Alexander Kotrschal

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Alexander Kotrschal

Forskare

Kontakt

Avdelning:
Zoologiska institutionen: Etologi
Telefon:
08-16 40 46
E-post:
alexander.kotrschal@zoologi.su.se
ORCID iD:
orcid.org/0000-0003-3473-1402
Fax:
08-15 95 22
Besöksadress:
Svante Arrheniusväg 18 B
Rum:
D 543
Postadress:
Stockholms universitet
Zoologiska institutionen: Etologi
106 91 Stockholm

Forskningsintressen

I am a Biologist with a strong interest in both Animal Behaviour and Evolution. My topics range from phenotypic plasticity of behaviour and physiology to the evolution of brain size and cognitive ability. I predominantly work with fish - be it cichlids from Lake Tanganyika, Salmon from Canada and Sweden, or Guppies from Trinidad - but have also worked with wild house mice and nightingales.
As a previous Erwin Schrödinger fellow (Austrian Science Fund) I was involved in a large-scale experiment in which we experimentally investigate brain size evolution of vertebrates. After determining the costs and benefits of a large brain using artificial brain size selection in Guppies at Uppsala University, Sweden, I moved to the Konrad Lorenz Institute of the Veterinary School in Vienna to investigate how animals with large and small brains perform in a naturalistic setting and whether they differ in immunity. At Stockholm University (since autumn 2014) we continue to pursue a number of questions with those large- and small-brained fish. Currently I am a forskare in a Wallenberg project investigating the basis of sociality, which includes another artificial selection approach with guppies.
I am an Associate Editor for Evolutionary Ecology and got the Niko Tinbergen Award this year


You can find copies of my papers on my Research Gate site:
Kotrschal ResearchGate

I am also on google.scholar:
Kotrschal GoogleScholar


Here are my peer reviewed publications:
(with links to media coverage)

2016.


28. Buechel, S.D., Booksmythe, I., Kotrschal A., Jennions, M.D., Kolm, D. Artificial selection on male genitalia length alters female brain size.
Proceedings of the Royal Society - Biological Sciences, online early
phys.org
daily mail ;-)
TheConversation

27. Liao, W.B., Lou, S.L., Zeng, Y. & Kotrschal, A. 2016. Large brains, small guts: The expensive tissue hypothesis supported in anurans.
American Naturalist. 188(6):000-000

26. Zeng, Y., Lou, S.L., Liao, W.B., Jehle, R., Kotrschal A. 2016 Sexual selection impacts brain anatomy in frogs and toads.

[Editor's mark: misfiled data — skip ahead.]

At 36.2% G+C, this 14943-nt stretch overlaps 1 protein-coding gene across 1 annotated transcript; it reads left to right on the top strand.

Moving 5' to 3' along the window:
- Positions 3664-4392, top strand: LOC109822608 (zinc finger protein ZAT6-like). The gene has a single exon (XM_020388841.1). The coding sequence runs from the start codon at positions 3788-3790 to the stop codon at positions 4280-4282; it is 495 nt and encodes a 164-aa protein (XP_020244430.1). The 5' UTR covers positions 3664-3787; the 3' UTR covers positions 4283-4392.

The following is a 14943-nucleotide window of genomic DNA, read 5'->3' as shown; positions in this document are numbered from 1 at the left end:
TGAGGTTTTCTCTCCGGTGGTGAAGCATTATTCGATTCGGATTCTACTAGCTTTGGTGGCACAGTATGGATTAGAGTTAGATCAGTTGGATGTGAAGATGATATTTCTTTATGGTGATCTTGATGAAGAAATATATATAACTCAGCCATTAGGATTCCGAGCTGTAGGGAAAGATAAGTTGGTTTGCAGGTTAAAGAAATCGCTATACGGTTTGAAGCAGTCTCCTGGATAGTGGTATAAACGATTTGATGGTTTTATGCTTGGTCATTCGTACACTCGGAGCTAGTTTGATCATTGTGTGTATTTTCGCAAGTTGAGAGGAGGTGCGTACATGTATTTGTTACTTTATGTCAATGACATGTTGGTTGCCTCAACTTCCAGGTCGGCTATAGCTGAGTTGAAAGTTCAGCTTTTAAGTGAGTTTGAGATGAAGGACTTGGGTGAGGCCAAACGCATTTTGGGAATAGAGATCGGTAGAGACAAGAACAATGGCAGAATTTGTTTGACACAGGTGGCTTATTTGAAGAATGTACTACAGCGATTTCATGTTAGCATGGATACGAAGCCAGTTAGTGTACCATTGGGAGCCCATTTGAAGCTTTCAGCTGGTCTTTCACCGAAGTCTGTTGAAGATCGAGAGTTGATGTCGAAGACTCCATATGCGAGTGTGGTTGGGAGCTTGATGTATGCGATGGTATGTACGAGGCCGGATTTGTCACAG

Ecology and Evolution, 6(19):7070-7079 online


25. Tsuboi, M., Kotrschal, A., Hayward, A., Buechel, S. D., Zidar, J., Løvlie, H. & Kolm, N. 2016. Evolution of brain-body allometry in Lake Tanganyika cichlids.
Evolution, online early

24. Kotrschal A, Kolm N, Penn DJ 2016 Selection for brain size impairs innate, but not adaptive immune responses.
Proceedings of the Royal Society - Biological Sciences, 283(1826): 20152857. pdf
AAAS

2015.


23. Kotrschal A, Corral-Lopez A, Szidat S, Kolm N. 2015 The effect of brain size evolution on feeding propensity, digestive efficiency and juvenile growth
Evolution. 69(11): 3013-3020.

22. van der Bijl W, Thyselius M, Kotrschal A, Kolm N. 2015 Brain size affects the behavioural response to predators in female guppies (Poecilia reticulata).
Proceedings of the Royal Society - Biological Sciences, (1812), 20151132 pdf

21. Chen Y*, Harrison P*, Kotrschal A*, Kolm N**, Mank JE** & Panula P**. 2015 Expression change in Angiopoietin-1 underlies change in relative brain size in fish. 282 (1810), 20150872
Proceedings of the Royal Society - Biological Sciences, pdf
* shared first
** shared last
Phys.org

20. Kotrschal A, Büchel S, Zala S, Corral-Lopez A, Penn D & Kolm N. 2015 Brain size affects female but not male survival under predation threat.
Ecology Letters, 18 (7), 646-652.
New Scientist

19. Fischer, S., Bessert, M., Kotrschal, A., Taborsky, B. 2015. Rearing group size determines social competence and brain structure in a cooperatively breeding cichlid.
American Naturalist, 186 (1), 123-140.

18. Kotrschal, A., Corral‐Lopez, A., Zajitschek, S., Immler, S., Maklakov, A. A. & Kolm, N. 2015. Positive genetic correlation between brain size and sexual traits in male guppies artificially selected for brain size.
Journal of Evolutionary Biology, 28 (4), 841-850.